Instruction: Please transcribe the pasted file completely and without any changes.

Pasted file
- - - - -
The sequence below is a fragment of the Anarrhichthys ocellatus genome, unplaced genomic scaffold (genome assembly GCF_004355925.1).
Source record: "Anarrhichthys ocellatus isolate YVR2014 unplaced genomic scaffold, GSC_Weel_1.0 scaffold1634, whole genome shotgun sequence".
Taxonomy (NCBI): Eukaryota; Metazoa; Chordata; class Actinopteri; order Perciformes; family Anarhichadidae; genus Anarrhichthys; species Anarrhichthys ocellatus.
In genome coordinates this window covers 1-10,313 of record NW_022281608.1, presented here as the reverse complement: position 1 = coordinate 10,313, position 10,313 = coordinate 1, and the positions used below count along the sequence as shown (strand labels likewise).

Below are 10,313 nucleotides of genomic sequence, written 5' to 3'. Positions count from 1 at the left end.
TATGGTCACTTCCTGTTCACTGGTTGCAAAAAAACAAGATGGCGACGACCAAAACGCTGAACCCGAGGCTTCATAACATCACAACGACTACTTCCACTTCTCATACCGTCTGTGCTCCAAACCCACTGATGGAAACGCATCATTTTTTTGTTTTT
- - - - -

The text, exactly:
The sequence below is a fragment of the Anarrhichthys ocellatus genome, unplaced genomic scaffold (genome assembly GCF_004355925.1).
Source record: "Anarrhichthys ocellatus isolate YVR2014 unplaced genomic scaffold, GSC_Weel_1.0 scaffold1634, whole genome shotgun sequence".
Taxonomy (NCBI): Eukaryota; Metazoa; Chordata; class Actinopteri; order Perciformes; family Anarhichadidae; genus Anarrhichthys; species Anarrhichthys ocellatus.
In genome coordinates this window covers 1-10,313 of record NW_022281608.1, presented here as the reverse complement: position 1 = coordinate 10,313, position 10,313 = coordinate 1, and the positions used below count along the sequence as shown (strand labels likewise).

Below are 10,313 nucleotides of genomic sequence, written 5' to 3'. Positions count from 1 at the left end.
TATGGTCACTTCCTGTTCACTGGTTGCAAAAAAACAAGATGGCGACGACCAAAACGCTGAACCCGAGGCTTCATAACATCACAACGACTACTTCCACTTCTCATACCGTCTGTGCTCCAAACCCACTGATGGAAACGCATCATTTTTTTGTTTTT